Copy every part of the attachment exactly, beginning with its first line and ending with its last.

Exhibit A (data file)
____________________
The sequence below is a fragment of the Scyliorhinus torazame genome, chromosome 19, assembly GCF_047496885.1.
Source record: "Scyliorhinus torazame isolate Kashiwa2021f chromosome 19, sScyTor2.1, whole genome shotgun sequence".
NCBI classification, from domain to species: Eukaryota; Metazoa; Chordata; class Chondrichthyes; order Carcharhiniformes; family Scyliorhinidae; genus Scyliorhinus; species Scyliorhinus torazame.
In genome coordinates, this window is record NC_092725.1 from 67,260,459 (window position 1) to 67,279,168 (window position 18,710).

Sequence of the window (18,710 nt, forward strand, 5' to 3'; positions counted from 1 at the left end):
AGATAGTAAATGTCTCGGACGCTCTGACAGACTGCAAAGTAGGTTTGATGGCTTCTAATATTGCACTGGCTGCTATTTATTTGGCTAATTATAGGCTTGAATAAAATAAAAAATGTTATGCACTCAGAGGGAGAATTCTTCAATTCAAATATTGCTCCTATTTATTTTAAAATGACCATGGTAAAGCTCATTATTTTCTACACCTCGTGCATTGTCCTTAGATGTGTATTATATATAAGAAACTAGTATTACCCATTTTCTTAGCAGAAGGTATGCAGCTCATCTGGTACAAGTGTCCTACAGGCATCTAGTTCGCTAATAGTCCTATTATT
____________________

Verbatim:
The sequence below is a fragment of the Scyliorhinus torazame genome, chromosome 19, assembly GCF_047496885.1.
Source record: "Scyliorhinus torazame isolate Kashiwa2021f chromosome 19, sScyTor2.1, whole genome shotgun sequence".
NCBI classification, from domain to species: Eukaryota; Metazoa; Chordata; class Chondrichthyes; order Carcharhiniformes; family Scyliorhinidae; genus Scyliorhinus; species Scyliorhinus torazame.
In genome coordinates, this window is record NC_092725.1 from 67,260,459 (window position 1) to 67,279,168 (window position 18,710).

Sequence of the window (18,710 nt, forward strand, 5' to 3'; positions counted from 1 at the left end):
AGATAGTAAATGTCTCGGACGCTCTGACAGACTGCAAAGTAGGTTTGATGGCTTCTAATATTGCACTGGCTGCTATTTATTTGGCTAATTATAGGCTTGAATAAAATAAAAAATGTTATGCACTCAGAGGGAGAATTCTTCAATTCAAATATTGCTCCTATTTATTTTAAAATGACCATGGTAAAGCTCATTATTTTCTACACCTCGTGCATTGTCCTTAGATGTGTATTATATATAAGAAACTAGTATTACCCATTTTCTTAGCAGAAGGTATGCAGCTCATCTGGTACAAGTGTCCTACAGGCATCTAGTTCGCTAATAGTCCTATTATT